DM: My primary responsibility is raising additional funds that supplement ticket sales to achieve our overall operating budget. My other primary responsibility is our endowment campaign. You know, that’s the future of our theater. We are a really strong organization with a rich, vibrant history, and I want to work to build the Goodman’s legacy through the Endowing Excellence Campaign so that we’re here forever: for my children and for generations to come. I’m also a direct liaison to the board of trustees, our governing body that provides essential leadership toward both of those initiatives. Another major part of my role is working with the board to engage new members from the community to get involved with the board. Beyond that it’s the day-to-day managing the department and producing board meetings and several events throughout the year. We work hard to maintain the strongest possible relationship with our donors—the people that care most about this organization—from those longtime patrons and Subscribers that give $25 to those that give seven-figure gifts, and those that want to consider the Goodman in their future estate planning.
There are so many people who care about this place, and it takes a lot of time to go out and talk with them to hear why the Goodman is important to them—but when you do, it really makes working here seem even more important to me. And it’s my job to push the mission of the Goodman forward and look ahead, along with Roche Schulfer and Bob Falls, at what the Goodman should be doing in our strategic planning process as a leading cultural organization in the City of Chicago. What’s our responsibility? What stretches us? What are Bob’s artistic goals and dreams and how can I support him in meeting those? There are a lot of things on our wish list and all those things take funding and support, so my job is finding avenues to secure that support.
AK: In what capacity do you support or interact with the artists?
DM: Our artists are our best fundraisers, and I’m the first to say so. I just wish I had more of their time, but we do have amazing shows to produce and programs to run. My job in development is to be behind the scenes, to set the stage so that artists can shine at our fundraising events. I’m a facilitator, so I’m the one who arranges access to the artist for the board member, the donor and so on. My connection with the artistic staff is also strong—so much that we formalize a weekly meeting, just to even kibitz about what’s happening, because I feel like anything that the artistic team shares with me makes me stronger at what I do and helps me to be able to make connections for the organization. I’d love to get to a place where we can have more artists at more events; they’re all so much more interesting.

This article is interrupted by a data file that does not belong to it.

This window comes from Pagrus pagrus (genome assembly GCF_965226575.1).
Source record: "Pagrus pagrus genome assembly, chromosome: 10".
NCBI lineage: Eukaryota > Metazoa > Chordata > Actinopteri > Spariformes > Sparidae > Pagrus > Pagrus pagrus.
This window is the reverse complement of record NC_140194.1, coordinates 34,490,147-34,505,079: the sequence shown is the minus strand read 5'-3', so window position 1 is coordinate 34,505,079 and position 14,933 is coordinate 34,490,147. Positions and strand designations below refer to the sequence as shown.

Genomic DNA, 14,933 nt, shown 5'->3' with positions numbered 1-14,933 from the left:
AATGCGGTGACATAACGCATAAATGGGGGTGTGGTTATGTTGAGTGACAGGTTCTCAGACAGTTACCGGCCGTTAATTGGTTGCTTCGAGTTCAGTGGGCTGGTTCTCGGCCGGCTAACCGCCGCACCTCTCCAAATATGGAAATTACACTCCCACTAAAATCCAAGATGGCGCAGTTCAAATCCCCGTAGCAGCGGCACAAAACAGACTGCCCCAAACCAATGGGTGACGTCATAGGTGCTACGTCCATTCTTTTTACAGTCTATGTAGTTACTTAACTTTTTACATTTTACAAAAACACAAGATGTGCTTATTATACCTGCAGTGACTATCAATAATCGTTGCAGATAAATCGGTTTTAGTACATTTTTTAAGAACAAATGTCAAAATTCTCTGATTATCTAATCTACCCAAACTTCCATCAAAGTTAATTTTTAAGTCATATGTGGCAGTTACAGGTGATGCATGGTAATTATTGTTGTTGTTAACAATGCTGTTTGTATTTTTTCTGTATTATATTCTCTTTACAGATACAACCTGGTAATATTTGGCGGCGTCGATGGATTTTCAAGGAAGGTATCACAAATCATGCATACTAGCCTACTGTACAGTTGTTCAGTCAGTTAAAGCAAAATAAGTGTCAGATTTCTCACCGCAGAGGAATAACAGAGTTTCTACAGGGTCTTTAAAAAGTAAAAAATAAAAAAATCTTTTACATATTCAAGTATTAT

AK: What has been your favorite Goodman production during the time you’ve worked here?
DM: I loved The House of Martin Guerre at the old building, directed by David Petrarca. I would have to say the best theater experience of all time was Bob Falls’ production of Death of a Salesman, both here and in New York City. Gosh, I have a lot of favorites. Having the opportunity to meet August Wilson and seeing several of those productions over the years; one of my favorites was Seven Guitars.
AK: Do you work with other theater companies around town? What are your hobbies outside of work?
DM: I used to be much more affiliated with other theaters in the city; I used to help organize Around the Coyote Arts Festival. Now I’m very affiliated with my two daughters and their activities! Beyond that, with the scope of my job and where I’m at with my family—having both young children and older parents—there’s not a lot of time for extracurricular activities. All the groups I belong to are fundraising groups, so they’re not that exciting. But they’re essential.
AK: Who is your favorite Christmas Carol character, and why?
DM: Wow. Probably Tiny Tim. I guess because there’s hope; he’s a symbol of hope. There is nothing we wouldn’t do for our children. To me Christmas is about children and family, and he embodies that. But I love the whole lot of them.